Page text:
Lit Hub’s Fall 2019 Nonfiction Preview: Politics
These Books Are Ready for 2020, Even If We're Not
This week we’re previewing the most anticipated nonfiction titles coming out this fall, covering memoir, essays, history, biography, science, tech, social science, and more. We continue today with politics and social science.
Robert Kuttner, The Stakes: 2020 and the Survival of American Democracy
W. W. Norton, Sept. 3
American Prospect co-founder Robert Kuttner makes an unambiguous case for a progressive Democratic presidential candidate come 2020. The needs of Americans, Kuttner argues, have been met neither by Republican nor Democratic administrations in the last 50 years. On the other hand, the rise of progressivism, if successful, may foreshadow the declining influence of financial interests in matters of domestic policy. Kuttner sees this way forward as the only one that will permit Western liberal democracy to survive.
Tom Mueller, Crisis of Conscience: Whistleblowing in an Age of Fraud
Riverhead Books, Oct. 1
Edward Snowden, Chelsea Manning, Julian Assange. Depending on who you ask, the whistleblower has had either an invigorating or sleepless last few years, some good days, and others especially grim. They have been called patriots and traitors, self-interested and selfless, idealists and pragmatists. Tom Mueller falls on the sympathetic side, presenting a still-developing history of the “golden age of whistleblowing.” Mueller believes the whistleblower is an indispensable folk hero, a modern-day Robin Hood who gives citizens unmediated access to information held by privileged decision-makers. The consequences of their actions are not entirely understood. Mueller’s book tries bringing us one step closer.
Julie Hirschfeld Davis and Michael D. Shear, Border Wars: Inside Trump’s Assault on Immigration
Simon & Schuster, Oct. 8
It’s no surprise that the “border wars,” the Trump administration’s efforts to dismantle the legal apparatus and social consensus on immigration to the US, is one of messy attrition. Julie Hirschfeld Davis and Michael D. Shear, two New York Times DC correspondents who have followed Donald Trump’s presidency from the beginning, give readers access to the White House’s hectic behind-the-scenes maneuvering in the lead up to the decisions to bar asylum-seekers and refugees, separate families at the US-Mexico border, and more.
Cynthia Anderson, Home Now: How 6,000 Refugees Transformed an American Town
PublicAffairs, Oct. 29
The past 15 years have brought thousands of refugees to Lewiston, Maine, profoundly altering the character of the city and bringing new energy and life to what had been a struggling former industrial town. Cynthia Anderson chronicles life in Lewiston amid this shift and a rising tide of anti-immigration sentiment in the US.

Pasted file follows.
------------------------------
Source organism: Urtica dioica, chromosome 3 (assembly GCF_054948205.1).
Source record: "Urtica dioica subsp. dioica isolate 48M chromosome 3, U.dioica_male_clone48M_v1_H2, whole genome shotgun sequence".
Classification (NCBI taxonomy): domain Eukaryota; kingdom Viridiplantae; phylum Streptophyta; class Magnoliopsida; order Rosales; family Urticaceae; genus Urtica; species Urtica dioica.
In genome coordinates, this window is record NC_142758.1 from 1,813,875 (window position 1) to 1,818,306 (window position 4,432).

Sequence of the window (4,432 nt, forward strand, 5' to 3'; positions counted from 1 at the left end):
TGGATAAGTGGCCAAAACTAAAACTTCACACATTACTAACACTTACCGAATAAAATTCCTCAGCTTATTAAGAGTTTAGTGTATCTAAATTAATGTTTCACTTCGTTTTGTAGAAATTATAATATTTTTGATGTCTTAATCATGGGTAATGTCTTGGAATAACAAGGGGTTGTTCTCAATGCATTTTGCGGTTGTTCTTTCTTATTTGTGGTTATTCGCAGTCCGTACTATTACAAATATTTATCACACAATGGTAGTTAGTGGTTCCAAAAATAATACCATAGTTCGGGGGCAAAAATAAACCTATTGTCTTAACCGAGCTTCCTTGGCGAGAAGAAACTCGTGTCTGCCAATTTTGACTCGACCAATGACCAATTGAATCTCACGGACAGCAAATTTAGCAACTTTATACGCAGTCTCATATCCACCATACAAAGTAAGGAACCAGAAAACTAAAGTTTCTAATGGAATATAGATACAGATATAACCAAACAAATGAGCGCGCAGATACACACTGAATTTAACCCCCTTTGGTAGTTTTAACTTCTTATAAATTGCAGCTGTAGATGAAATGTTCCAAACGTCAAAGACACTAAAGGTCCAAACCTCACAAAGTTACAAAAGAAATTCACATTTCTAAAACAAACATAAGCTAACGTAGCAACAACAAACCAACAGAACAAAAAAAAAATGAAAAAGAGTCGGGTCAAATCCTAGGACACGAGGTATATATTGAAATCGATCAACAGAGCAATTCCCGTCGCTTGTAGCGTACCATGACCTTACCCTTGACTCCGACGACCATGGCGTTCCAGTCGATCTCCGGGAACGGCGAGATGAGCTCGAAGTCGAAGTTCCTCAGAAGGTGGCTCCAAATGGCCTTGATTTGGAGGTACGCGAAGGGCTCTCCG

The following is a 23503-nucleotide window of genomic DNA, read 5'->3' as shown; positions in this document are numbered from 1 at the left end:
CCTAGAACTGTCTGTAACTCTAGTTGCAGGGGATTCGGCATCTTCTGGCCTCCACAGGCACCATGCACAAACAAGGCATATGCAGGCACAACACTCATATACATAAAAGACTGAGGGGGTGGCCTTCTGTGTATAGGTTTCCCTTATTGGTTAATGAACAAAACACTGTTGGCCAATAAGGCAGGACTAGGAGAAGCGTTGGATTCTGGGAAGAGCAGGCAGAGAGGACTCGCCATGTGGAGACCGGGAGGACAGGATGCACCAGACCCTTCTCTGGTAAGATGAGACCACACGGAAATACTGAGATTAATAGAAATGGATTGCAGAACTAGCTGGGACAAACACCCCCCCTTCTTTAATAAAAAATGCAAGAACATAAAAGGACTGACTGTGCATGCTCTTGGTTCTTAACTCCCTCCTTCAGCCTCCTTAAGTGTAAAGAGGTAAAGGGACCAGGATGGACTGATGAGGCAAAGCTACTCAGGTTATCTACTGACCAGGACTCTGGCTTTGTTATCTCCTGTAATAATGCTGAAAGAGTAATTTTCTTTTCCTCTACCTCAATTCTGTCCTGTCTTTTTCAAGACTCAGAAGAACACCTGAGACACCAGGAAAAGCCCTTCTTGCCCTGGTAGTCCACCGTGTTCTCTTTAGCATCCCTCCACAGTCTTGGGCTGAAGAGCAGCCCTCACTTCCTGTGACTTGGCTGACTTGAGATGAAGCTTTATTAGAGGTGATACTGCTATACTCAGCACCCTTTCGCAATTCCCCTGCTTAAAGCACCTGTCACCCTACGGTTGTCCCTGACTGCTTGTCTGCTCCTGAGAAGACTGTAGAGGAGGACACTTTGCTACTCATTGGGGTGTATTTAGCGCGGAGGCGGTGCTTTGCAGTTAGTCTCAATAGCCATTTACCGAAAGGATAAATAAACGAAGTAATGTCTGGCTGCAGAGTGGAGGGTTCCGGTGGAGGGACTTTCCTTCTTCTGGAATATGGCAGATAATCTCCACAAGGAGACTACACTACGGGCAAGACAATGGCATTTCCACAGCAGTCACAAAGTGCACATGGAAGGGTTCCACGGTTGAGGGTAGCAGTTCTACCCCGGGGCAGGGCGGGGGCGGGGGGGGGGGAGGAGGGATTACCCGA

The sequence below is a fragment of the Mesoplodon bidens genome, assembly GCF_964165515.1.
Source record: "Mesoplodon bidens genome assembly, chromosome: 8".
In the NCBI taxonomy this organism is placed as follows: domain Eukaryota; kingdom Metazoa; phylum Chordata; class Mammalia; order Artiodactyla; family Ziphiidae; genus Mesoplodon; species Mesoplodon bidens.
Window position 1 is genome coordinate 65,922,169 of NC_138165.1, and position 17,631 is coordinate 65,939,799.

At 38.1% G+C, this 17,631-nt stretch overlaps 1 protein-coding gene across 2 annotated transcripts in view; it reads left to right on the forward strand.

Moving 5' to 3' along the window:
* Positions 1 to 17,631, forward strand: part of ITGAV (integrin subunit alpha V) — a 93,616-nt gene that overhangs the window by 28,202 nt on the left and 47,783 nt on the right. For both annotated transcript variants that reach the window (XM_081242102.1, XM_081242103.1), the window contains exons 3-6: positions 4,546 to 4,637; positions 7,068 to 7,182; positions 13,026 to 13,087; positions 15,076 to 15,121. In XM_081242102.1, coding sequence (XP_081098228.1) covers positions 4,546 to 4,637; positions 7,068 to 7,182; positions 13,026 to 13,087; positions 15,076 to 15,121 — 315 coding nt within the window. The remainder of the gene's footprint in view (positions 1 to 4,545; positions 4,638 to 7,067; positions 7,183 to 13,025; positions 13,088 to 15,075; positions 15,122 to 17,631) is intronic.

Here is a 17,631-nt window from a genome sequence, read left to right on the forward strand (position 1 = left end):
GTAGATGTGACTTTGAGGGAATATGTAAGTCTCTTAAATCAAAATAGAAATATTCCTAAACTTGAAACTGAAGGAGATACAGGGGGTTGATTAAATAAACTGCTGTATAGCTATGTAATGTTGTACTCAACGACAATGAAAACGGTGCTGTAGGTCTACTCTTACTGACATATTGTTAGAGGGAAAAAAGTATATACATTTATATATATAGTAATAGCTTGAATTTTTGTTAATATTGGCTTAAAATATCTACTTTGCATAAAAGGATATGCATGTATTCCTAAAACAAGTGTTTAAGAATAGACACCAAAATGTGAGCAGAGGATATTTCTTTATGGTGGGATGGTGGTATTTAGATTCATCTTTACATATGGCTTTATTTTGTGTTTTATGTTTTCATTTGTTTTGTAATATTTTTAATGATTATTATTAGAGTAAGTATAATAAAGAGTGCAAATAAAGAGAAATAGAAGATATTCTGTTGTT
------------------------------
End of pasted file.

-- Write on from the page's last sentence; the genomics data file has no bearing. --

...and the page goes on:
Nicholas Shaxson, The Finance Curse
Grove, Nov. 5
“Big Finance” is such a ubiquitous talking point that its intricate history has often been blotted out by the rhetoric of those today who are either “for” or “against” everything it represents. For a time, the Panama and Paradise Papers reignited interest in the shadowy universe of offshore tax havens. In
Ian Haney López, Merge Left: Fusing Race and Class, Winning Elections, and Saving America
The New Press, Oct. 1
At a time when racist hatred is at the forefront of national politics, including from the executive office, Ian Haney López asks how to stem the racial-divide strategy that underlies right-wing politics in the US. López looks at the intertwined struggles for racial and economic justice for answers, in the process making the case for a renewed focus on this intersection ahead of the 2020 election.
Ann Pettifor, The Case for the Green New Deal
Verso, Nov. 5
Ten years ago, Ann Pettifor worked with English activists on a plan to re-engineer the economic systems that lead to environmental mismanagement and abuse. Now, as the Green New Deal has come to the forefront of national and international conversations about climate justice, she pulls together an argument for immediately putting those plans to work.
Sherrod Brown, Desk 88: Eight Progressive Senators Who Changed America
FSG, Nov. 5
Hugo Black helped lift millions of American workers out of poverty; Robert F. Kennedy, touched by an undernourished Mississippi child, then spent his life afflicting the comfortable. These are only two of the eight senators’ accomplishments Sherrod Brown details in his history of Progressive triumphs in the Senate. Despite entrenched interests and recent political bigotry that have caused serious democratic setbacks, these eight portraits mark the political courage and the high ideals that will continue to propel America towards economic and racial fairness.
Fintan O’Toole, The Politics of Pain: Postwar England and the Rise of Nationalism
Liveright, Nov. 5
Long before Brexit, a combination of warmongering and xenophobic sentiment in Britain would lay the groundwork for the nationalist politics we see on display today. Fintan O’Toole’s history of postwar England follows the country’s present-day politics to their roots in World War II in an attempt to understand the legacy with which it is grappling today.
Gail Collins, No Stopping Us Now: A History of Older Women in America
Little, Brown and Company, Oct. 15
Gail Collins has previously written about the intersection of power, gender, and aging in her columns for The New York Times. Now, a full-length book on the topic explores the history of how various cultures have treated women as they grow older.
James Traub, What Was Liberalism?: The Past, Present, and Promise of a Noble Idea
Basic Books, Sept. 24
Meaghan Winter, All Politics Is Local: Why Progressives Must Fight for the States
Bold Type Books, Oct. 1
Matt Stoller, Goliath: The 100-Year War Between Monopoly Power and Democracy
Simon & Schuster, Oct. 15
Tom Brokaw, The Fall of Richard Nixon: A Reporter Remembers Watergate
Random House, Nov. 5